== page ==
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Arkansas Governor Says Reconsideration Of Mask Ban In Schools Would Have To Come From Legislature

Gov. Asa Hutchinson was a guest Sunday on CNN's program "State of the Union."

Gov. Asa Hutchinson says it will be up to the Arkansas General Assembly to decide whether to repeal a facemask ban in schools. It comes as parents are fearing for the safety of their children with the new academic year starting in a few weeks.

In response to the growing number of COVID-19 cases, one mother began a petition campaign on social media. “Tell the Republicans to Allow Schools to Protect Kids by Mandating Masks” was started last Tuesday and has already garnered more than 1,400 signatures.

S. Judson Scanlon has a daughter in the North Little Rock School District. Scanlon began the petition because of concerns about sending the 10-year old back to school without a mask mandate in place, especially with the recent surge in cases of COVID-19 in the state and the low vaccination rate. The petition is in response to the legislature this year restricting the governor’s power or any public institution’s authority in reinstituting a mask mandate.

“So the petition itself calls on the state legislature—Senate and the House to reconvene and address the issue by repealing any anti-mask mandate. It's basically the same request that was written in a letter by 12 Democratic legislators,” Scanlon said in an interview.

Last Thursday, 12 lawmakers from Pulaski County released a letter to Hutchinson and Republican legislative leaders requesting a special session or reconvening of the legislature to reconsider the law which goes into effect on Wednesday. The lawmakers specifically requested that the ban be lifted, “in a manner that respects the will of the legislature, the health of our people, and the importance of locally informed responses.”

Speaking Sunday on CNN’s “State of the Union,” Hutchinson said he would much rather focus on getting more Arkansans vaccinated than debating the mask argument.

“That’s something we’re going to have to continue to weigh depending upon vaccination rates and how they proceed between now and school. But that is a legislative prohibition on having a mask mandate, even in our schools. So, that will only change if the legislature comes back together and yields to that local control.”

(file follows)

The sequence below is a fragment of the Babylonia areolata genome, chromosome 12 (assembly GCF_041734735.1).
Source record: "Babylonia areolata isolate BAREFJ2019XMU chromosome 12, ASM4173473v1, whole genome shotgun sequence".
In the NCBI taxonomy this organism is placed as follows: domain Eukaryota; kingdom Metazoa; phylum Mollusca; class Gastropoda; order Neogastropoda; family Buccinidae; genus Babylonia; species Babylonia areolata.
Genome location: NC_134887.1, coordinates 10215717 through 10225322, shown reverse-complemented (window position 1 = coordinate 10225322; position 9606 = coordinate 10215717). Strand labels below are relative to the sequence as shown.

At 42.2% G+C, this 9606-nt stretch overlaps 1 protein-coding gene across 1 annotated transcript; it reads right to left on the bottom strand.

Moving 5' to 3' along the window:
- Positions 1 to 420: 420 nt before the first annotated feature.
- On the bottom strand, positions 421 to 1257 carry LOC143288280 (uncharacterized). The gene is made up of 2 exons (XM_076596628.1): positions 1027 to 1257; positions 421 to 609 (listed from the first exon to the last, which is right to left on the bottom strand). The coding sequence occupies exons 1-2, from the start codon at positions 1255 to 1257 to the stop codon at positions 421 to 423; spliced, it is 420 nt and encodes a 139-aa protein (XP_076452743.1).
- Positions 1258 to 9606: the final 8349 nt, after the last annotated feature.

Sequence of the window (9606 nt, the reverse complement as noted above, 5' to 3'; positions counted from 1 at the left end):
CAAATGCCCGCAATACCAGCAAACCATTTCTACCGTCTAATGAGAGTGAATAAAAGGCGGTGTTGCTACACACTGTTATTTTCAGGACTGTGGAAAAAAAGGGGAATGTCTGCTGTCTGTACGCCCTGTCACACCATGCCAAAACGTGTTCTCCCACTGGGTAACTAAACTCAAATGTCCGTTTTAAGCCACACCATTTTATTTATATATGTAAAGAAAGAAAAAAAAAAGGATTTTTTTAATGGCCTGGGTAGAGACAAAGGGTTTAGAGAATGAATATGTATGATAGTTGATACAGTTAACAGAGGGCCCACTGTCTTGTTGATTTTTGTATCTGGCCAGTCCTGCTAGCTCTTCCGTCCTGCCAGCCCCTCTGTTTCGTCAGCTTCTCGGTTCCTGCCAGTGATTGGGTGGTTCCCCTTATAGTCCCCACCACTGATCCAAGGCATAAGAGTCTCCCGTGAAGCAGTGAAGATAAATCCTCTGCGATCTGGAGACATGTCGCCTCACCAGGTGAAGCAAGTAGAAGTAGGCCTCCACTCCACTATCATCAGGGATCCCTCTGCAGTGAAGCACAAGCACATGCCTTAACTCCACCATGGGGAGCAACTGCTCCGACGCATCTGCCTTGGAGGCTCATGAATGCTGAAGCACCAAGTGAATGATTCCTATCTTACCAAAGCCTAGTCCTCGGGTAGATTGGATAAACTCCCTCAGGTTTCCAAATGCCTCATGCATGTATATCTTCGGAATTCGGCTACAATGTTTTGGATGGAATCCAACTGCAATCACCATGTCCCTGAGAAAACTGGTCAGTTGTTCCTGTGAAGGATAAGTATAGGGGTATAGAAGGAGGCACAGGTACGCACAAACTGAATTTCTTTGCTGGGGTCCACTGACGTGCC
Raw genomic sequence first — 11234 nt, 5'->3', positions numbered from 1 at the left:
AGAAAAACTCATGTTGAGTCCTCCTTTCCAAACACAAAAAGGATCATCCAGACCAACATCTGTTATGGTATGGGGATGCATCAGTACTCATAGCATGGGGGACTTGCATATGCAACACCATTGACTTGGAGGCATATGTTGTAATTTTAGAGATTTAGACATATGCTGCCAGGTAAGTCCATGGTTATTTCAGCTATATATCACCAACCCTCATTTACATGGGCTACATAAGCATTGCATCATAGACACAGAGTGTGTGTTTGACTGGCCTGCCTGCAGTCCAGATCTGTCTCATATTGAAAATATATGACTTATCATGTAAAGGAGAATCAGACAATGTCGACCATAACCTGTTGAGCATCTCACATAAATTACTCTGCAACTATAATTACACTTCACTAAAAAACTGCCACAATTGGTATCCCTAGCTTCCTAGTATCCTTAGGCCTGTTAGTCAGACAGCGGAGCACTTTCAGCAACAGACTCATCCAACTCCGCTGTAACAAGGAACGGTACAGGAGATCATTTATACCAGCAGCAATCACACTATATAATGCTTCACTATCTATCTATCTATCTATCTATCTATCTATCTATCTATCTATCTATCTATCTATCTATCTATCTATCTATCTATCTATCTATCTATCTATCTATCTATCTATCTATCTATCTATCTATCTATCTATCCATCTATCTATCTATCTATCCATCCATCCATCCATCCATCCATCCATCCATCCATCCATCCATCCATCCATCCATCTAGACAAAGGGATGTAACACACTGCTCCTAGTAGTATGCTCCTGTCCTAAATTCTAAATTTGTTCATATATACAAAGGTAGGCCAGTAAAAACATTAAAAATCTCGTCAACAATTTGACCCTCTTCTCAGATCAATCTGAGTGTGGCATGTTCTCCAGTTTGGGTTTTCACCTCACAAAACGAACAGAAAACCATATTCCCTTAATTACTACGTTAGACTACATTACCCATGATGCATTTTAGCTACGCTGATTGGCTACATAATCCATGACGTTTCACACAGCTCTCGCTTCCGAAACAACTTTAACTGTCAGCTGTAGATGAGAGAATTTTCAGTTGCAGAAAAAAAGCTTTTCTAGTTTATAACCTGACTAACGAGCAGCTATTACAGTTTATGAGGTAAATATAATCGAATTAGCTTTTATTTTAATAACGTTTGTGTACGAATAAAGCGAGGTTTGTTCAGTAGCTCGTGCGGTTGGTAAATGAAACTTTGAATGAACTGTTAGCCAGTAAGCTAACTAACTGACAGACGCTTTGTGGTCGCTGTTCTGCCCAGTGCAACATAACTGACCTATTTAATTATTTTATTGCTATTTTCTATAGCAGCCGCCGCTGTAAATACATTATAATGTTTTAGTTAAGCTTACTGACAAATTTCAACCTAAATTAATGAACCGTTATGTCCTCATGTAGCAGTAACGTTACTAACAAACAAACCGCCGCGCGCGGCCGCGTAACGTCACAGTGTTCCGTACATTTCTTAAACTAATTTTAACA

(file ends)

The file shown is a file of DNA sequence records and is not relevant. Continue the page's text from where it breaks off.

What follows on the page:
Karen Beller, a psychological examiner from Batesville, says she signed the petition because she wants the ban on mask mandates gone.

“I’m very concerned about the inability of local school districts or municipalities, or even a state health department to make a mandate on masks in an area where they feel it’s dangerous to not have them in the schools,” Beller said.

Beller said that she did not send her child to school last year because her school district’s mandate on masks began at 10-years-old and her son was only nine-years-old.

“I was tempted to send him back this year thinking they would all be masked and they would be fine, and then they passed that law,” said Beller. “He won’t go back to school this year unless they’re wearing a mask.”

Beller’s hope for the petition is that the legislators see the need to undo the law and go back into session to amend it.

“I suppose they could go back in and do a mask mandate, but I seriously doubt they would do that,” said Beller. “But they should at least make it so that the local school districts and municipalities can make decisions for the people in their schools.”

In addition to signing the petition, Beller is taking part in a lawsuit against the state regarding the mask mandate ban that she says will be filed later this week.

“We’re at a place in our state right now with the rising infections that we must mitigate the virus. Younger and younger people are being affected, and it’s not right for us to not be able to protect our children.”

Scanlon plans to present the petition with more than 1,500 signatures in the next couple of weeks.

“My hope is upon delivery to the governor and to the house and to the senate, that they will actually see that they’re not just working in a vacuum,” said Scanlon. “That people are very aware of what they should be doing and what they aren’t doing, and they should act accordingly.”

Scanlon says a decision will be made by August 28 on whether to send her daughter back to school. Scanlon plans on biding her time to see what the legislature will do in response to both the letter and the petition. Scanlon has concerns mostly about the low vaccination rate and the delta variant of COVID-19 currently running through the state and affecting younger generations than the original strain.

“There is nothing that speaks to the necessity of the vaccinations than our children will be walking into situations where they are unprotected and at risk of ending up in the hospital,” said Scanlon. “Because our kids cannot get vaccinated. And we’re subjecting them to our poor choices.”

Christine Jones was an intern with KUAR News in the summer of 2021 as part of the George C. Douthit Endowed Scholarship program. She is a writer, editor, and student in the UA Little Rock Professional Technical Writing MA Program. She also works as a Graduate Assistant for The College of Humanities, Arts, Social Sciences, and Education at UA Little Rock, as the Communications Assistant.
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